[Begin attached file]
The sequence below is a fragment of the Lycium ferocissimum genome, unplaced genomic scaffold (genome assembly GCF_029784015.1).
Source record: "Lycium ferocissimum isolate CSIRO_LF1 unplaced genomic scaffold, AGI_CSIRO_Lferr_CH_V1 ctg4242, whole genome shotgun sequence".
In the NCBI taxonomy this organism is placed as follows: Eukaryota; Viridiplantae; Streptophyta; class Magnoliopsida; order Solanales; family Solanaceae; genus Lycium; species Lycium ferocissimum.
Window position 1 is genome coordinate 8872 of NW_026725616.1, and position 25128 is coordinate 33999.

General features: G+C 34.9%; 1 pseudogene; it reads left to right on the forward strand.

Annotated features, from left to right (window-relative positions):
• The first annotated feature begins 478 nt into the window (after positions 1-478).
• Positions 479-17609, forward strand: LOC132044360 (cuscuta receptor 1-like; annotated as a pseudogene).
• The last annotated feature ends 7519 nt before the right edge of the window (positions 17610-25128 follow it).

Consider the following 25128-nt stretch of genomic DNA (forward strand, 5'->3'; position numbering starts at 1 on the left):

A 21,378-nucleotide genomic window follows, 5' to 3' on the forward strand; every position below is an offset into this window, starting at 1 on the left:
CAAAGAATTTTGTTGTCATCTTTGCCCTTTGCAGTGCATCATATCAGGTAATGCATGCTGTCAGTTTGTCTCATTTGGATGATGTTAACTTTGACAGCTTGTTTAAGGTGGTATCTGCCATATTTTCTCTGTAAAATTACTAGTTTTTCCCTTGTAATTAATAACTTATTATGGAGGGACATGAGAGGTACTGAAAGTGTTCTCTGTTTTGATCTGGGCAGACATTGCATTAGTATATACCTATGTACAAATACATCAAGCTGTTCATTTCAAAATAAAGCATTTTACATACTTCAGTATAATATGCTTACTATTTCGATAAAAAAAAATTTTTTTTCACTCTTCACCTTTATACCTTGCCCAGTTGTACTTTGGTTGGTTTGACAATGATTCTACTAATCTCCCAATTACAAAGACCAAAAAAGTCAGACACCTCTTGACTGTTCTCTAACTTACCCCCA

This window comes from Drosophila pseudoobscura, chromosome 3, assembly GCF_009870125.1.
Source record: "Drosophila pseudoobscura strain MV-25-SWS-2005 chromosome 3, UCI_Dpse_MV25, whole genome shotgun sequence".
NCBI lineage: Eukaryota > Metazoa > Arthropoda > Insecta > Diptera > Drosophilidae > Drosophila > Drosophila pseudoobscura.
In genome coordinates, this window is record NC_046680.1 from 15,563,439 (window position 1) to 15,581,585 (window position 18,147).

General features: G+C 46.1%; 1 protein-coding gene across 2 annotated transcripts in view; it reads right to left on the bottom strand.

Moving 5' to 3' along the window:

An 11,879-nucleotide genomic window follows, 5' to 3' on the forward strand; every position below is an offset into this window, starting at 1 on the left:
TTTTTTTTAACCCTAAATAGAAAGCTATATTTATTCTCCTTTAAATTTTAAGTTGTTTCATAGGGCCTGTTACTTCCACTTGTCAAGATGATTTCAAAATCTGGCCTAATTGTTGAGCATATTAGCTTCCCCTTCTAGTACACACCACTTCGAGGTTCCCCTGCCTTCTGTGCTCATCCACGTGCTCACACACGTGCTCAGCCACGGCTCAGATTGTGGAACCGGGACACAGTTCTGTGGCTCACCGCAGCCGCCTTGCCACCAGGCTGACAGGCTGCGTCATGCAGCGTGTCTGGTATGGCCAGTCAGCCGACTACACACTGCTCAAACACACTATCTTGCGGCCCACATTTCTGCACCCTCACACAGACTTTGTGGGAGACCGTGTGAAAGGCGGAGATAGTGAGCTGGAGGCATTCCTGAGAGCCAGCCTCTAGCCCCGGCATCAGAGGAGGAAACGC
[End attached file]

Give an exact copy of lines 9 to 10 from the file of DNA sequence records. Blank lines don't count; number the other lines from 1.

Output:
• The last annotated feature ends 7519 nt before the right edge of the window (positions 17610-25128 follow it).

Consider the following 25128-nt stretch of genomic DNA (forward strand, 5'->3'; position numbering starts at 1 on the left):